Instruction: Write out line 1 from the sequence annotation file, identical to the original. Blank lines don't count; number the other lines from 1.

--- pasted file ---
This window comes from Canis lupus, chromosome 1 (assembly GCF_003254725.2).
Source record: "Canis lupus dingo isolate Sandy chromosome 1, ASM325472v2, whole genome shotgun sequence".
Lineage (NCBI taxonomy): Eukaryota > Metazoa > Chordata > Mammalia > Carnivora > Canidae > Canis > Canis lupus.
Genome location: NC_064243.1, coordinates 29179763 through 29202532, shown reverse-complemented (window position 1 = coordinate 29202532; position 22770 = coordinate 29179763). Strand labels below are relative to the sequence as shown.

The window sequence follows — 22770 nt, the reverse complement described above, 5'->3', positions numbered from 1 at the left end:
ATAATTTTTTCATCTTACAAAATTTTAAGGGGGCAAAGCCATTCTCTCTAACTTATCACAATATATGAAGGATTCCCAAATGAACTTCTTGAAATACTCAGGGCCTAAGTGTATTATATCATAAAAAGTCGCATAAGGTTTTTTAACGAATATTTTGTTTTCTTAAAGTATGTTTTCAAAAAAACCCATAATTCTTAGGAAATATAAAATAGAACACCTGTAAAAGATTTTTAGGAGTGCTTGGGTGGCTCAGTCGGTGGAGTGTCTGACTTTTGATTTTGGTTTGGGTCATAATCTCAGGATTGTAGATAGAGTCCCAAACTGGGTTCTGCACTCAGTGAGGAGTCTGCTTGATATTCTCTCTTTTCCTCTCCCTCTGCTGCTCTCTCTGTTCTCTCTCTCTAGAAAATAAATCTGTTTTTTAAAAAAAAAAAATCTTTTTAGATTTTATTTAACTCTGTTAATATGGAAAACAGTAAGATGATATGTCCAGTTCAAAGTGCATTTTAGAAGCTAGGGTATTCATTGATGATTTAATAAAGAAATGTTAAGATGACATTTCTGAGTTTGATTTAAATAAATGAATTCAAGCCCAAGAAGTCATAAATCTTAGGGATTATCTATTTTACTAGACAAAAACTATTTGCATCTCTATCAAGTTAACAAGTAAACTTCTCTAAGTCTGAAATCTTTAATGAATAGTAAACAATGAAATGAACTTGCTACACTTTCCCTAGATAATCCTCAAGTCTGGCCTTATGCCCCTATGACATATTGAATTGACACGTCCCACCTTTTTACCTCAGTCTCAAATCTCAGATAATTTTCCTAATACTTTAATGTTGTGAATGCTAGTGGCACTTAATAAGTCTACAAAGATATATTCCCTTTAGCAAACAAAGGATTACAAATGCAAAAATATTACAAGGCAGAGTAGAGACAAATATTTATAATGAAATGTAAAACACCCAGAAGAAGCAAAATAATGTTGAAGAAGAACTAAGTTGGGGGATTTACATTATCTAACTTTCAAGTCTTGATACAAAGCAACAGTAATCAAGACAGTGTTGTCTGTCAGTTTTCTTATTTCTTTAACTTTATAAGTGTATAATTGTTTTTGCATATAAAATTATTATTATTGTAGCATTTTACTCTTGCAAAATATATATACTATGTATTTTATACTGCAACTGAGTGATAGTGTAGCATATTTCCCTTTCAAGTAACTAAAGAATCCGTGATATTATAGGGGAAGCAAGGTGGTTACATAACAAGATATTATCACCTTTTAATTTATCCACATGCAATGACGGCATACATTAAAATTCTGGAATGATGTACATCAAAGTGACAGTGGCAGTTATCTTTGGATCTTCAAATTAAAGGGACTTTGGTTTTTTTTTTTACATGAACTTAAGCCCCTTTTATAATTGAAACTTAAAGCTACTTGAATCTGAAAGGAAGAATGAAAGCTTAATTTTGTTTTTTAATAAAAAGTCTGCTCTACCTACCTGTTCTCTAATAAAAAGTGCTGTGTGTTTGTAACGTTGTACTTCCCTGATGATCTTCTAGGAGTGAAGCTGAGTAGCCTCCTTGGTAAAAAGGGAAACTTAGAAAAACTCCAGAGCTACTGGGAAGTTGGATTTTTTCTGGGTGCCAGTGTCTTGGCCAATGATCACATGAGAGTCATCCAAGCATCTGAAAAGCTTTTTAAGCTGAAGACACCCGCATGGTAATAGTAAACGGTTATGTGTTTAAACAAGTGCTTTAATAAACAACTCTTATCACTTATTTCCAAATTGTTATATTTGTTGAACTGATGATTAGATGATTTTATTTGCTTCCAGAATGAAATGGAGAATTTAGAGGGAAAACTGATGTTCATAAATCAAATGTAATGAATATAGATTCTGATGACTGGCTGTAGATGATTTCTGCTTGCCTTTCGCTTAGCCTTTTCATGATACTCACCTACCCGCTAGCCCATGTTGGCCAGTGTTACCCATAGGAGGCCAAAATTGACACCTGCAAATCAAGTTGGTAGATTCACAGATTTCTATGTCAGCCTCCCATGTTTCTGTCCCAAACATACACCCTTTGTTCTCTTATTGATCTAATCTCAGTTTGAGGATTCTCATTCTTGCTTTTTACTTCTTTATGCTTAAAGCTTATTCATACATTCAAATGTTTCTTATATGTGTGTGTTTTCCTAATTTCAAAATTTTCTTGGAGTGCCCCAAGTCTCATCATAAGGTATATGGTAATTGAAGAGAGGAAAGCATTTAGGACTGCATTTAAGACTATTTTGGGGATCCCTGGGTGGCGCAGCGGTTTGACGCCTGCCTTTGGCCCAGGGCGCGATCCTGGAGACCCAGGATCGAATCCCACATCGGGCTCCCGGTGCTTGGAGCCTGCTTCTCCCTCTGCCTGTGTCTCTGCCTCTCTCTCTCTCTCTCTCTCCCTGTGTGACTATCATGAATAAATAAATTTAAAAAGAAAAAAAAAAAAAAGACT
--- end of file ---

This window comes from Canis lupus, chromosome 1 (assembly GCF_003254725.2).